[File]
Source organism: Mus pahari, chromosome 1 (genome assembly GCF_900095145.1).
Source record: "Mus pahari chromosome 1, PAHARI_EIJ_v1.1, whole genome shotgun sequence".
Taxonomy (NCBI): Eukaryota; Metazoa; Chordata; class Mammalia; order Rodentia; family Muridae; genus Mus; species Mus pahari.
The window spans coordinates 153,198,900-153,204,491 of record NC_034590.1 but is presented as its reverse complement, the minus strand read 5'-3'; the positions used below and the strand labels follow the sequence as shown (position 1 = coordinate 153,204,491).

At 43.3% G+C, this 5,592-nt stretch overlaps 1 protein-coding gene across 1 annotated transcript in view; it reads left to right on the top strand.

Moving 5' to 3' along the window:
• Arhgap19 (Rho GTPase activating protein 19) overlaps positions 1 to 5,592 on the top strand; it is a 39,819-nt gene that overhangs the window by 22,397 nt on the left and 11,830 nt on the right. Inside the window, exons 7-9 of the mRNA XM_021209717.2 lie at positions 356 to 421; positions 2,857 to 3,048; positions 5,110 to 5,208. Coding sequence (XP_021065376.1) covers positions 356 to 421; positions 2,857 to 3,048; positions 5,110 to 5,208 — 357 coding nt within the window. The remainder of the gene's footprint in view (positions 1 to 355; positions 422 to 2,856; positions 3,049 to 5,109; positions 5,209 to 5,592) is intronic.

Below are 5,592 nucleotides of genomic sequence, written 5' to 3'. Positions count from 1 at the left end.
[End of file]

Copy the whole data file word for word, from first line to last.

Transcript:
Source organism: Mus pahari, chromosome 1 (genome assembly GCF_900095145.1).
Source record: "Mus pahari chromosome 1, PAHARI_EIJ_v1.1, whole genome shotgun sequence".
Taxonomy (NCBI): Eukaryota; Metazoa; Chordata; class Mammalia; order Rodentia; family Muridae; genus Mus; species Mus pahari.
The window spans coordinates 153,198,900-153,204,491 of record NC_034590.1 but is presented as its reverse complement, the minus strand read 5'-3'; the positions used below and the strand labels follow the sequence as shown (position 1 = coordinate 153,204,491).

At 43.3% G+C, this 5,592-nt stretch overlaps 1 protein-coding gene across 1 annotated transcript in view; it reads left to right on the top strand.

Moving 5' to 3' along the window:
• Arhgap19 (Rho GTPase activating protein 19) overlaps positions 1 to 5,592 on the top strand; it is a 39,819-nt gene that overhangs the window by 22,397 nt on the left and 11,830 nt on the right. Inside the window, exons 7-9 of the mRNA XM_021209717.2 lie at positions 356 to 421; positions 2,857 to 3,048; positions 5,110 to 5,208. Coding sequence (XP_021065376.1) covers positions 356 to 421; positions 2,857 to 3,048; positions 5,110 to 5,208 — 357 coding nt within the window. The remainder of the gene's footprint in view (positions 1 to 355; positions 422 to 2,856; positions 3,049 to 5,109; positions 5,209 to 5,592) is intronic.

Below are 5,592 nucleotides of genomic sequence, written 5' to 3'. Positions count from 1 at the left end.